6. Material Selection – Let the material do the saving
Materials used for a project can help you navigate among cost reduction, premiere finish, and sustainability. Materials with less embodied energy which means materials that consume less energy to be processed and made into a usable form and easily transported should be given the upper hand. This also includes the fixtures that you are going to assign in your project. With technological advancements being made every day, there is an array of options to choose from which are both pocket friendly as well as environment friendly. Using locally sourced materials can also help you save on transportation costs and acquiring the labour to work on that material would be easy.
7. Reusing and Recycling – Let’s add stars to that LEED chart
Reusing rubble from a previous site or using resources available from the same site could make a big difference to the environment. You would be surprised to know the number of a building that is torn down or abandoned long before they reach their expiry tags. This is where adaptive reuse steps in. Adaptive reuse has been a trending design approach in recent years with several big names in architecture proving how challenging adaptive reuse can be than designing from scratch.
8. Water as a precious resource
Water scarcity has hit us real hard. The curing and cement mixing stages are a few to name where water is needed the most. Recycling water and using pre-mixed cement can be some steps undertaken during the construction phase. Rainwater harvesting systems and making the most of roof runoff are some steps that can be undertaken once the building is operational.
9. Location – Vernacular = Sustainable
Every site is different and no two sites can have the same design. Vernacular architecture and building tactics passed on from our ancestors are a good point to start with to understand the location better. From local materials that respond to the climate to the elements that perform well in the region; no lesson is small learned from vernacular architecture.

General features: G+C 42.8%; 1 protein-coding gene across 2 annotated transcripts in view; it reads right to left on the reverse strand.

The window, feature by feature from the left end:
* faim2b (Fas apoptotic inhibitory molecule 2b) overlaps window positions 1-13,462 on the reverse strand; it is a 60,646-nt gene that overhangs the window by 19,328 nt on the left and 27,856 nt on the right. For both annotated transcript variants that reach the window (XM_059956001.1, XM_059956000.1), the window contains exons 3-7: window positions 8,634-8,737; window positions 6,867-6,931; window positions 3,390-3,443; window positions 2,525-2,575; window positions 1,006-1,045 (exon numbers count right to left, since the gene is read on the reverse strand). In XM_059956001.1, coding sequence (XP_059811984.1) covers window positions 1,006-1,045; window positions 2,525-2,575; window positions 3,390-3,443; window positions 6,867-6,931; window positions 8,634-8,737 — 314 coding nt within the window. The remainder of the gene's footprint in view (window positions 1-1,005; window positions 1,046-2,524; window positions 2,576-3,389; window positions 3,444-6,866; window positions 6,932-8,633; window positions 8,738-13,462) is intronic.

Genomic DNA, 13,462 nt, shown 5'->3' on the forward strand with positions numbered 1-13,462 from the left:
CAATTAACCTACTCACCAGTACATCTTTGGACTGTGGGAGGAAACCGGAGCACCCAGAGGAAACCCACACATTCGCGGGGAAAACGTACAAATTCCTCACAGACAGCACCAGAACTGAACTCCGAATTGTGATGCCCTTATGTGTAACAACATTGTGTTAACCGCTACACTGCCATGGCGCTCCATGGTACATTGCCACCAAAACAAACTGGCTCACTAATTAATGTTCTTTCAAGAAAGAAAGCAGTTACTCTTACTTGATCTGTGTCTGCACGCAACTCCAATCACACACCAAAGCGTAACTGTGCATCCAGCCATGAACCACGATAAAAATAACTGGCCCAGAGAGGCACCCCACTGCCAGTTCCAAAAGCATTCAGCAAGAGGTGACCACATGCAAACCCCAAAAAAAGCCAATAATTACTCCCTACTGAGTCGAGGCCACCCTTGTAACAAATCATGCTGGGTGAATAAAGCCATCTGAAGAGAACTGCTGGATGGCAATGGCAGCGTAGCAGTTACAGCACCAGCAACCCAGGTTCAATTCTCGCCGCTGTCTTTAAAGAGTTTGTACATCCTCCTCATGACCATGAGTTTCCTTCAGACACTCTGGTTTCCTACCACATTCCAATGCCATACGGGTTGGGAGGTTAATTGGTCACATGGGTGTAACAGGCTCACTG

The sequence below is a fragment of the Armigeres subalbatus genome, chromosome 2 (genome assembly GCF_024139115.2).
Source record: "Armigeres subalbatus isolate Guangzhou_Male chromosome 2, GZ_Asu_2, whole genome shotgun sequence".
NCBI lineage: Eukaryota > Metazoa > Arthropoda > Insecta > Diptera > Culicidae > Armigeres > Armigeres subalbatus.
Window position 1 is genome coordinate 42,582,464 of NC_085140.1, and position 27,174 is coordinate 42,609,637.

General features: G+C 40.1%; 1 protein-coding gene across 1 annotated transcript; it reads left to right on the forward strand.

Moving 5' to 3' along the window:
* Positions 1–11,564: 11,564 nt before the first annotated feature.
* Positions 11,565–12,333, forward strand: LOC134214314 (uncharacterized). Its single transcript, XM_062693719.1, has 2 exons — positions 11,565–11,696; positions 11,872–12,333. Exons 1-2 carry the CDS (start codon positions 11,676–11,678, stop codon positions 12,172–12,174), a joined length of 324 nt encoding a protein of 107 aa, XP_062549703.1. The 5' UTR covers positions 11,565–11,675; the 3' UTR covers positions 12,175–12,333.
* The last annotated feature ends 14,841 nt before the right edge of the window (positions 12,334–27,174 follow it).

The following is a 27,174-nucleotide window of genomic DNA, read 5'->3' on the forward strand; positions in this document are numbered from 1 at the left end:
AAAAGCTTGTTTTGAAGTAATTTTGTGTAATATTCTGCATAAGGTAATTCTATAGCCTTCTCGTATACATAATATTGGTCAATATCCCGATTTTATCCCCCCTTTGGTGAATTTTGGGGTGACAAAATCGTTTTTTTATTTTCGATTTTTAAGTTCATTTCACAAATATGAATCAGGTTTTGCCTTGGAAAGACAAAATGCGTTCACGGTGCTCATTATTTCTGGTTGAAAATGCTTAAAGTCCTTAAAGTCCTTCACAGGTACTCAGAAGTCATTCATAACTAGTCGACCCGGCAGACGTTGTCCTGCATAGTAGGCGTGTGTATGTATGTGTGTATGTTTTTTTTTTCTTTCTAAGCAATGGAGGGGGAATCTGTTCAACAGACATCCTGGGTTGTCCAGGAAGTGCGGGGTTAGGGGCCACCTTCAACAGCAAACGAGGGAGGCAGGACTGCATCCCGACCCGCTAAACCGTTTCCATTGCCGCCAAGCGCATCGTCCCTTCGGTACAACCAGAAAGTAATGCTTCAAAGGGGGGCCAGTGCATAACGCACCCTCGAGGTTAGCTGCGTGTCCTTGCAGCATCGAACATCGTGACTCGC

10. Landscaping – The right choices to make
The landscape is a term that is lavishly used for every green patch set up in the site. With time some of them have forgotten that landscape is an art and not just planting nay random trees or lawns. Lawns are known to be high maintenance and consume a lot of water. Foreign varieties of plants and trees tend to wither soon and may not adapt to your site. The choice of trees and plants for your site entirely depends on the site location. Their nature, however, can depend on your needs. For example, Cana Lilly variant is an excellent plant known to filter greywater. Several trees provide ample shade with less litter while some are purely ornamental. The choice is yours to make.
Let’s keep these 10 pointers in mind next time we pick up the pencil to design. After all the harmonic dynamics is what will keep us going in the long run.